(Continued from part ten)
The next morning, February 11th, I woke to the percolator again. I took a quick shower and sat down at the kitchen table, where Dorthea and Micah were waiting. They seemed some mix of satisfied and worried. Sensing that, I told them the story of my entrance to 1963, culminating in my friend letting herself die.
After describing her death, I added what I had told Michael Burroughs just before his death: That the calmness with which she approached her imminent passing… as if it were no more to her than taking a nap… that it affected me then and was affecting me still.
They sat silently for a minute or so, holding hands.
“Would you like a suggestion?” I asked.
They indicated that they would.
“You said that you have children and grandchildren. Call them and tell them the facts as best they can handle them… definitely including that you’ll be expiring tomorrow night… and ask them to spend tomorrow with you. Today, the three of us can head downtown for a pleasant day. That will help me set myself up for this mission”
To that they quickly agreed. Then, as they prepared to call their children, I excused myself to run to the news stand and a fruit market, giving them some private time. Their children were both in their sixties, but they were still their kids, and this was the big goodbye.
* * * * *
Our cab arrived at the Palmer House just before noon. I took a small suite; the first three days paid in advance. Then we walked down Wabash to Marshall Field’s. Micah and Dorthea went to the basement and picked out their favorite candies (it was something they used to do when they were young) and I bought a three full sets of clothes, plus extra underwear and socks.
I left my bags at the Men’s department and took the Corwins to the Walnut Room, a fancy restaurant on Field’s top floor. We ate a multi-course meal with dessert. It was something Dorthea had long wanted to do, but never had a good opportunity.
“Is there anything else you’d like to do, but haven’t?” I asked them.
“I’d like to see the great paintings at the Art Institute again,” Dorthea said.
And so we walked back on Wabash, dropped my clothes at the hotel, and continued around the corner to the Art Institute. We spent two hours examining the truly wonderful art, ending at the sculpture garden in the basement. Then, with Micah and Dorthea growing weary, I grabbed a cab and we went home via Lake Shore Drive, one of the world’s more pleasant drives.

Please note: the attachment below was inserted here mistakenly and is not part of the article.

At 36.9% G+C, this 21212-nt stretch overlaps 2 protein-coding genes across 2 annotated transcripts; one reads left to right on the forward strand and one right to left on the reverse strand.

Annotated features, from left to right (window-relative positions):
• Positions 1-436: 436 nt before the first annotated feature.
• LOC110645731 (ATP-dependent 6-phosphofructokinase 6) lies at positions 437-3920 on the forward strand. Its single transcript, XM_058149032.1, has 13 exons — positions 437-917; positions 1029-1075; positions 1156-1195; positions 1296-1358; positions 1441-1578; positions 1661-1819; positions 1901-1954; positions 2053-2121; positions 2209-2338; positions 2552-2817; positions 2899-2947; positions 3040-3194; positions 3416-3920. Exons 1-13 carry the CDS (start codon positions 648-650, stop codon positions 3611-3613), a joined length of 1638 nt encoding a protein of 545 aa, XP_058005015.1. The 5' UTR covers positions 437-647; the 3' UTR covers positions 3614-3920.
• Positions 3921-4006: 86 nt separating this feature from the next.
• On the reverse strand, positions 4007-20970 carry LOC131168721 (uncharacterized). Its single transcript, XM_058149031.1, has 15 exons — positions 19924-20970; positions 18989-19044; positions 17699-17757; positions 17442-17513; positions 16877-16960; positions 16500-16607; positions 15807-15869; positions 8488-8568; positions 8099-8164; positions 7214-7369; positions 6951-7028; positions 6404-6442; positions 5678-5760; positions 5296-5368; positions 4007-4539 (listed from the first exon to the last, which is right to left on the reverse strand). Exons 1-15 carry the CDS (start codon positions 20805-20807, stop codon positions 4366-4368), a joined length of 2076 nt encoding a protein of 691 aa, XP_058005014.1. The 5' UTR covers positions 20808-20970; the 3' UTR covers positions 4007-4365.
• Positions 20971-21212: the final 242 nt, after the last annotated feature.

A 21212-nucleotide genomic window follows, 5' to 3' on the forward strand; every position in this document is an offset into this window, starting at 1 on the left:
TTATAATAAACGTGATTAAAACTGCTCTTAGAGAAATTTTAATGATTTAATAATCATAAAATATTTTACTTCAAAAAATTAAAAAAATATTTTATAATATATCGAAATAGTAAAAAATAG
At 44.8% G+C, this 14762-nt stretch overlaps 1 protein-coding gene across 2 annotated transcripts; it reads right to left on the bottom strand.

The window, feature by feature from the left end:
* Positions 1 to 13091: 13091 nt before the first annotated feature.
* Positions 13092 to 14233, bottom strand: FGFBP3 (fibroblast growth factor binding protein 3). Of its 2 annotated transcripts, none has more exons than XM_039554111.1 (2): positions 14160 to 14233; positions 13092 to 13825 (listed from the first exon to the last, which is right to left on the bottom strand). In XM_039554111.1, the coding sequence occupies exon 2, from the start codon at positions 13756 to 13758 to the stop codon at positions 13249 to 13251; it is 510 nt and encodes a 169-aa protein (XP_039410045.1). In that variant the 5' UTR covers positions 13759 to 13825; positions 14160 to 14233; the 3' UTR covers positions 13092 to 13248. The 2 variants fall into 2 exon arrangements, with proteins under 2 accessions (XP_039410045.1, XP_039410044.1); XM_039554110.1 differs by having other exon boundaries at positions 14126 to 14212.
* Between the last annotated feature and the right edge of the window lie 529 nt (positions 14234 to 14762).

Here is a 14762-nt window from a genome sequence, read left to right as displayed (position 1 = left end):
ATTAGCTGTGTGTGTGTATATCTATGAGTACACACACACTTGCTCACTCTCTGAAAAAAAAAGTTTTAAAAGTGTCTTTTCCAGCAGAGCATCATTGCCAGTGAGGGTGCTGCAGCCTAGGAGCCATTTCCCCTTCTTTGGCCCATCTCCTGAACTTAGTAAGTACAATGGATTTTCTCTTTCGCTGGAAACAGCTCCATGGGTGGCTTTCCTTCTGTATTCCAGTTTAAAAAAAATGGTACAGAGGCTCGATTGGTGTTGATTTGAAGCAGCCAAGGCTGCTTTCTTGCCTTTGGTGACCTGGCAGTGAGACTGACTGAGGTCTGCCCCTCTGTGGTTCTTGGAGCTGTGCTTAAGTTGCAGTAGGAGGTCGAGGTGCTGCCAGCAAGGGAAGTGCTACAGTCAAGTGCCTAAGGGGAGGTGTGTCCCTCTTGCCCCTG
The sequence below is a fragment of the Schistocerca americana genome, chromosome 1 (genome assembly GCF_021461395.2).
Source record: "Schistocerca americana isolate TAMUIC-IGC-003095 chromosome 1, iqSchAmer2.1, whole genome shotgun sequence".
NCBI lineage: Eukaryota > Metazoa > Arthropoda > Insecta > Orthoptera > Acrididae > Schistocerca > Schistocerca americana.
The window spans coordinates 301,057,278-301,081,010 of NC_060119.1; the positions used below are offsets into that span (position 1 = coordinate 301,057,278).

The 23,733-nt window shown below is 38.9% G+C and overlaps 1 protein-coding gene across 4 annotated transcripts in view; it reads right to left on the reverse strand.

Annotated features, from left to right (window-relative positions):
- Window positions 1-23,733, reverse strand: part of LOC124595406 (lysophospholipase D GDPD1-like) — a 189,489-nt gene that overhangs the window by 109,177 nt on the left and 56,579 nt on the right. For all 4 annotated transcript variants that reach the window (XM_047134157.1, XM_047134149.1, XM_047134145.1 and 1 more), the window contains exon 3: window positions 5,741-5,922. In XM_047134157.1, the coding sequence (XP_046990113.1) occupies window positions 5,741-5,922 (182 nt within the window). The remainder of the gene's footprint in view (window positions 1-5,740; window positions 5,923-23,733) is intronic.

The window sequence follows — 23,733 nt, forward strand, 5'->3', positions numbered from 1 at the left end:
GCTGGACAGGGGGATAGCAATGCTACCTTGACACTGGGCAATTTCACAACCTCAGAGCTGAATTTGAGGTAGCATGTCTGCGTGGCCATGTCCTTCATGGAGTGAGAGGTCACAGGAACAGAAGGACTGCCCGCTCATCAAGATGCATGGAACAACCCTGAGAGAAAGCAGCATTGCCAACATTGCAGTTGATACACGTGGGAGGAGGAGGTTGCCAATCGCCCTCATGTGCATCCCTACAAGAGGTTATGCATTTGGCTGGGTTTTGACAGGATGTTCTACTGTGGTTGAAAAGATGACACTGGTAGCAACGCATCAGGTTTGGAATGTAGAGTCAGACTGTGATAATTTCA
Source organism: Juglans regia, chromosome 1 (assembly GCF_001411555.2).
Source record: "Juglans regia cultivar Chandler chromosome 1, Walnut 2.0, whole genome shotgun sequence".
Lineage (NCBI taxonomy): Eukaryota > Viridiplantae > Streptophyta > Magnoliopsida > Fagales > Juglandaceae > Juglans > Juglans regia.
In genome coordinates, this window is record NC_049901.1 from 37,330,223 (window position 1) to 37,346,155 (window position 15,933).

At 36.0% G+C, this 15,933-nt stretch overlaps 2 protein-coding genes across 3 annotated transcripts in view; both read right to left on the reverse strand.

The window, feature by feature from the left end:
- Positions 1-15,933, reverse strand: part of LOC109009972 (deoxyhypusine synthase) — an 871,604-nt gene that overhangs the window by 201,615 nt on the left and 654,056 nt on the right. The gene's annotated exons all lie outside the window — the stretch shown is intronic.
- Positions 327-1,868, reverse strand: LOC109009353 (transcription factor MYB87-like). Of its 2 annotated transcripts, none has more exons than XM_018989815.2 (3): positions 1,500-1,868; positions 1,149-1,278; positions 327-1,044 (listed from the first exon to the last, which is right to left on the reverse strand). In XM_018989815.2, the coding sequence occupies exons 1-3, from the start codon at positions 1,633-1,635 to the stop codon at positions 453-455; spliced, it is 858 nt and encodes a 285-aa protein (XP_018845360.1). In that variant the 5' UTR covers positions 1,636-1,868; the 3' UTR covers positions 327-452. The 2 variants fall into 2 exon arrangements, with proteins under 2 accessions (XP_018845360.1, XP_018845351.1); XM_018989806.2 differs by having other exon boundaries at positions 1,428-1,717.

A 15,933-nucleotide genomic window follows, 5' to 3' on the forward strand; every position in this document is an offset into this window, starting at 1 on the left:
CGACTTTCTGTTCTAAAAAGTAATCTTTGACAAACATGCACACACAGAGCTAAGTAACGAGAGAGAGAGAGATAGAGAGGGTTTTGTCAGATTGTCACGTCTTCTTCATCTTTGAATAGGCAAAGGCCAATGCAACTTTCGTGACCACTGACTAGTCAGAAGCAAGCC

Quietly, so as not to be heard by the driver, I gave them a travelogue featuring events from my life as we drove west on Lawrence Avenue to their apartment.
Back inside, I more or less tucked them into bed and sat in their front room, sipping tea and watching a light snow fall on Lawndale Avenue… in 1978… which was still an amazement to me.
* * * * *
Both the Corwins’ children, with some reservations, spent their last day with their parents. Several grand- and great-grandchildren stopped in through the day.
I got up early and stayed until the first group showed up, then excused myself and took a cab down to the Palmer House. I checked, and learned that Mr. Reynolds was still checked in. And so I left his clothes in front of his door and slid a think you note, along with a hundred-dollar bill, beneath his door. Then I took a long nap.
In the evening I headed back by train and found the small crowd dispersing. The son and daughter were both there. They weren’t sure their parents would really die – there had been predictions and failures all their lives – but their passing would be soon in any event, and the daughter said she’d stay in the guest room if I didn’t mind. And so I gathered up my remaining items and prepared to head back downtown.
I asked for a few minutes with Micah and Dorthea before leaving, which everyone graciously granted. We retreated to their bedroom and talked.
“I’m very sorry I won’t see you again,” I said with tears starting down my face.
They both hugged me for a long time, thanking me “for everything you’ve done,” which was restoring meaning to their lives. I said I was pleased to have helped, but I couldn’t help thinking of the real Micah and Dorthea, who died in the real 1978 with their hopes never realized.
I stopped myself from thinking of all the millions like them, who have been propelled by the spiritual instinct and were soon pulled into a life-long series of disappointments. That was simply too much to bite off.
As I was saying my good byes amongst the others, Walter from Hosanna Tabernacle asked if there was anything he could do to help. I told him I couldn’t think of anything right off, but that I’d most definitely contact him if there was. He also asked me back to Hosanna Tabernacle. I said I would plan on it, but I wasn’t sure when.
“You know when we meet,” he said. “Just drop in.”
I said I would.
I left Walter with my mind already heading to the door, but as I walked I noticed a young man through the large front windows. It was me… the 19 year-old me. And he was looking straight at me.